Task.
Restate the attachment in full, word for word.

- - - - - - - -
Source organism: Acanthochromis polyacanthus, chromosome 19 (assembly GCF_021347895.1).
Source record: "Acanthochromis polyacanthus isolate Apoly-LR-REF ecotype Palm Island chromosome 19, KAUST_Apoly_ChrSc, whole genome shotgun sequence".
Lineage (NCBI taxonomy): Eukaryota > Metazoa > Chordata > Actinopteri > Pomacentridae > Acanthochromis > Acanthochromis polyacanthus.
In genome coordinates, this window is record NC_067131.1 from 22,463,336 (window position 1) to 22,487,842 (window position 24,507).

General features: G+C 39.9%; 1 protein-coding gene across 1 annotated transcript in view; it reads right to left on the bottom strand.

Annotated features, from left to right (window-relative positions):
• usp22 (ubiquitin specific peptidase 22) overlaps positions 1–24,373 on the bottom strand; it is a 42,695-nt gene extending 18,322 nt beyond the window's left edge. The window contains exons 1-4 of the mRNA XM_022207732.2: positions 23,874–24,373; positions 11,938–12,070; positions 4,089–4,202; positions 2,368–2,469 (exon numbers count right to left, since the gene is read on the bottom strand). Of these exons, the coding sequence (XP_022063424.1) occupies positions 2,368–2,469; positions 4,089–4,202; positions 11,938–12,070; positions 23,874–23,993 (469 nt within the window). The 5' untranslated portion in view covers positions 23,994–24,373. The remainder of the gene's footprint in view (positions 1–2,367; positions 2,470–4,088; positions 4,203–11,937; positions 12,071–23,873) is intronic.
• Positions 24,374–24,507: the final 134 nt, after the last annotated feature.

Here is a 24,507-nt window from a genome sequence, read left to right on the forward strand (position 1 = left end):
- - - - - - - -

Source organism: Acanthochromis polyacanthus, chromosome 19 (assembly GCF_021347895.1).
Source record: "Acanthochromis polyacanthus isolate Apoly-LR-REF ecotype Palm Island chromosome 19, KAUST_Apoly_ChrSc, whole genome shotgun sequence".
Lineage (NCBI taxonomy): Eukaryota > Metazoa > Chordata > Actinopteri > Pomacentridae > Acanthochromis > Acanthochromis polyacanthus.
In genome coordinates, this window is record NC_067131.1 from 22,463,336 (window position 1) to 22,487,842 (window position 24,507).

General features: G+C 39.9%; 1 protein-coding gene across 1 annotated transcript in view; it reads right to left on the bottom strand.

Annotated features, from left to right (window-relative positions):
• usp22 (ubiquitin specific peptidase 22) overlaps positions 1–24,373 on the bottom strand; it is a 42,695-nt gene extending 18,322 nt beyond the window's left edge. The window contains exons 1-4 of the mRNA XM_022207732.2: positions 23,874–24,373; positions 11,938–12,070; positions 4,089–4,202; positions 2,368–2,469 (exon numbers count right to left, since the gene is read on the bottom strand). Of these exons, the coding sequence (XP_022063424.1) occupies positions 2,368–2,469; positions 4,089–4,202; positions 11,938–12,070; positions 23,874–23,993 (469 nt within the window). The 5' untranslated portion in view covers positions 23,994–24,373. The remainder of the gene's footprint in view (positions 1–2,367; positions 2,470–4,088; positions 4,203–11,937; positions 12,071–23,873) is intronic.
• Positions 24,374–24,507: the final 134 nt, after the last annotated feature.

Here is a 24,507-nt window from a genome sequence, read left to right on the forward strand (position 1 = left end):